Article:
I Jolly Well Don’t Talk Like That!

Am I the only one who, almost instinctively, associates the word “jolly” with Enid Blyton or some other of her ilk? Not that that’s a bad thing – it was perfectly common language at the time, even among teenage girls – but the fact that some people still expect boarding school girls like me to whip it out  every other sentence really makes me wonder.

So, today, I thought I’d take advantage of this spare time at the end of my oh-so-hectic Monday to tell you about another commonly misconstrued facet of boarding schools – straight from the horse’s mouth. Literally!

Though I’m a boarding girl, I’m really not one to talk about funny accents. In my first two years at my school, people asked me whether I was American, Australian, and once even Eastern European. My History teacher, who has taught me for three years, was also convinced I was Canadian at one stage, because I still hadn’t fully dropped the accent from the time I lived there. Nowadays, you’ll be happy to hear, my accent has calmed itself and settled into a fairly regular tone – it sounds like this. To me, of course, this sounds perfectly normal – everyone else in my little boarding bubble has a similar accent – but, as you can see from some of the comments below the recording, others think it’s hilariously posh!

(Additional note: To any “Demyx Time” fans that may one day be in the audience … Vexen voice, anyone?)

But, strangely, though the accent is a fine part of the boarding school mystery (not to mention an essential part of any half-decent imitation!), it’s not the first thing that people think of when they pretend to “talk boarder” as it were. It’s more words like “jolly”, “horrid”, “awfully”, and “I say!” used in copious amounts that tend to point out that one is a boarder, right?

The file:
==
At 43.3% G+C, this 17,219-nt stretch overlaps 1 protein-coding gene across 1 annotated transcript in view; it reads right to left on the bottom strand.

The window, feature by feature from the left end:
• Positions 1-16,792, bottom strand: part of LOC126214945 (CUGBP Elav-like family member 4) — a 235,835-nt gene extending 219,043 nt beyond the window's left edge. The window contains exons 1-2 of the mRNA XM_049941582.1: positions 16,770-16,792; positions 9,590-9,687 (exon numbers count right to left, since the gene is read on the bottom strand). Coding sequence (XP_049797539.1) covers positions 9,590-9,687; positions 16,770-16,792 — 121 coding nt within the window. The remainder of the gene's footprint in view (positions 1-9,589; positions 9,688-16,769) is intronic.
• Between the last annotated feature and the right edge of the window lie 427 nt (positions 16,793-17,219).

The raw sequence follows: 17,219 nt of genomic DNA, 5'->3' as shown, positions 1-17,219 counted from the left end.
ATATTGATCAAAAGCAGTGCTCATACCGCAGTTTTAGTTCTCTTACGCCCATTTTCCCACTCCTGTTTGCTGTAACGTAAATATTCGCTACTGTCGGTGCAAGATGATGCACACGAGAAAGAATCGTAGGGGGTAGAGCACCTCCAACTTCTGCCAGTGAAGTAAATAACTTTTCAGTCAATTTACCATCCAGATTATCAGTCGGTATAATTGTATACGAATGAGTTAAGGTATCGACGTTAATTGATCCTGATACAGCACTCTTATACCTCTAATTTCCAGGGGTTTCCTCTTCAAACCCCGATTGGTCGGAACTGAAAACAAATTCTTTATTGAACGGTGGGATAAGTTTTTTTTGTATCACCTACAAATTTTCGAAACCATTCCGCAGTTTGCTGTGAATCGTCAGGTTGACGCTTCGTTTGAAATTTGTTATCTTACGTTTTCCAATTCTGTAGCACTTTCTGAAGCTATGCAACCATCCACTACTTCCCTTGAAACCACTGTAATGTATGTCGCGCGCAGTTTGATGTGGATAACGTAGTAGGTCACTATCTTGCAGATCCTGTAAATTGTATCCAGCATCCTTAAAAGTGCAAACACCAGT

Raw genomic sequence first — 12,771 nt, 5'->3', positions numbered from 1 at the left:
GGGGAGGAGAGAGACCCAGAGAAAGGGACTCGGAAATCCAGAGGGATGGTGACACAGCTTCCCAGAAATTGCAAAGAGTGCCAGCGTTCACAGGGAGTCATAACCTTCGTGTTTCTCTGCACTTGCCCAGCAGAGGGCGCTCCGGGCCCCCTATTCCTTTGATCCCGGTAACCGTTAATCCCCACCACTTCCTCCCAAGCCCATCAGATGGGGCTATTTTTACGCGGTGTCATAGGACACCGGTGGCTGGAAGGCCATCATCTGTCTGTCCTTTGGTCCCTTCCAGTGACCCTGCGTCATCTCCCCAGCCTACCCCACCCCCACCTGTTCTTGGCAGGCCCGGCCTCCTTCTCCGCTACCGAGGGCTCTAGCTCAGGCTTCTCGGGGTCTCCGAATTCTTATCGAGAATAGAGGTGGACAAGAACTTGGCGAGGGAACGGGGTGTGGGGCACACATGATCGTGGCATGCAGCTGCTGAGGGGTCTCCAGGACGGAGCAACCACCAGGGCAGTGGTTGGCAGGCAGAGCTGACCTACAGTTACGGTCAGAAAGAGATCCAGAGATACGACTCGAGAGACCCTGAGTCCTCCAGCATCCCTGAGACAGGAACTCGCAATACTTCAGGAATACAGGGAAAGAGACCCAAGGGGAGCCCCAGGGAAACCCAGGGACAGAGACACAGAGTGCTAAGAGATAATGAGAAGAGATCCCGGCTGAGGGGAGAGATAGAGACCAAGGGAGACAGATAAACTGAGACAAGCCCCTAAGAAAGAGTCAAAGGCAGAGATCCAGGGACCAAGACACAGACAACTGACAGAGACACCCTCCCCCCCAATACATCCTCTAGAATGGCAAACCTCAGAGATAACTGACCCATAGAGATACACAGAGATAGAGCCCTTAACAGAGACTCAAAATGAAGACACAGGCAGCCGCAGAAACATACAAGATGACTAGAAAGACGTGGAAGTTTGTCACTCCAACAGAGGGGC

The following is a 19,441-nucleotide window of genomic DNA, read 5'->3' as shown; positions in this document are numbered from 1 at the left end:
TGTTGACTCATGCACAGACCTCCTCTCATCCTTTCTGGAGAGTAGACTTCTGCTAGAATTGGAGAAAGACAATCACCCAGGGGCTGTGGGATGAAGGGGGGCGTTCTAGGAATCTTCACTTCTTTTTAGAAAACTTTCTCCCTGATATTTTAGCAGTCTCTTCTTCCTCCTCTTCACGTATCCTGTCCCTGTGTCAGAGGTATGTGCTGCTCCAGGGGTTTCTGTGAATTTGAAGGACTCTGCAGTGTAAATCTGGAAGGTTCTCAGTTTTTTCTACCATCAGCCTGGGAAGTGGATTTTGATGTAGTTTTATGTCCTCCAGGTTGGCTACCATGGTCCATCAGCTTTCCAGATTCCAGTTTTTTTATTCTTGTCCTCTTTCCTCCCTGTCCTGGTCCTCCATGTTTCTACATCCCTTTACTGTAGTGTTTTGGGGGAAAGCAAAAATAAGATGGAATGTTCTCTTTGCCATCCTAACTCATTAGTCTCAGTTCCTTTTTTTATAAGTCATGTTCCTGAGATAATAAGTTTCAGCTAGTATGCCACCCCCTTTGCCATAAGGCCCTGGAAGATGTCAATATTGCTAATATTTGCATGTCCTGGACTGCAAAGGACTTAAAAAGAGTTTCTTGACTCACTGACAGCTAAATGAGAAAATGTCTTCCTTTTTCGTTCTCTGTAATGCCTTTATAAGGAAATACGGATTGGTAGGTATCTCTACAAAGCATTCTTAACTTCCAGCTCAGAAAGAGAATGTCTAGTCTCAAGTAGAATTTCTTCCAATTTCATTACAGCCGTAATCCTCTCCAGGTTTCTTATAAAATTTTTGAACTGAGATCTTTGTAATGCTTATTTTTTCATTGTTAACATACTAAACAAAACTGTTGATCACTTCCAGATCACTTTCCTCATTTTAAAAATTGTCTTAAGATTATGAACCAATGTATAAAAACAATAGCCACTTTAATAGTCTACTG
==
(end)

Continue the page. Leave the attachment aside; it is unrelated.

Wrong.

Well, sort of. While we may be more prone to use of the sort of language you’d expect from Dad’s Army or a contemporary World War One play, for the most part we boarders talk just like everybody else – including all those floral four and five letter words usually reserved for occasions when one’s hip connects in that especially painful way with the edge of a desk. We use common text contractions (well, I don’t, but that’s my inner Grammar Nazi talking), we say “like” in that awful teenage manner, and we even – horror of horrors! – call our parents the normal “Mum and Dad”. Get all those thoughts of “Mumsie” and “Daddy dearest” out of your head this minute!

However, in order not to sound like a total killjoy, I’ll let you know the posh part of our speech too. Where I’m stationed, out in the woolies of Dorset, we’re not terribly up-to-date on the latest teen phrases. If someone said “peng” to me, I’d wonder if I’d wandered into a Star Trek convention, but – according to The Telegraph anyway – every other “average teen” in the country would know immediately it’s slang for “pretty”. There are other phrases like this, but as I’ve yet to go into an area where they’d be used, I can’t tell you what they are. Drop me a comment and see if I can guess the word’s meaning, make a game of it! Hehe.

…. And, alright, we do say “jolly”. Not often, not usually in public, but we do.

Are you happy now?

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25 thoughts on “I Jolly Well Don’t Talk Like That!

  1. Perhaps I’m showing my age, Charley, but I do say ‘jolly’, ‘awfully’, and God forbid, ‘I say’!
    But then yes, I did grow up with Enid Blyton and the weekly comic, Schoolfriend, and it’s delicious counterpart, Schoolfriend Annual. My favourite trio were the Secret Three!
    But I’m Australian too and part of the British Commonwealth of Nations so the sayings were a given in my life.

    Can I ask a favour?
    Just for me?
    Can I have at least one ‘jolly’ in the novel? For times’ past? Memories are so important for we oldies.

    • Charley R says:

      Hehehe, it’s no worry that people still use it – it just worries me that they think TEENAGE GIRLS still use it all! And we do, sort of, say those …. just a bit ….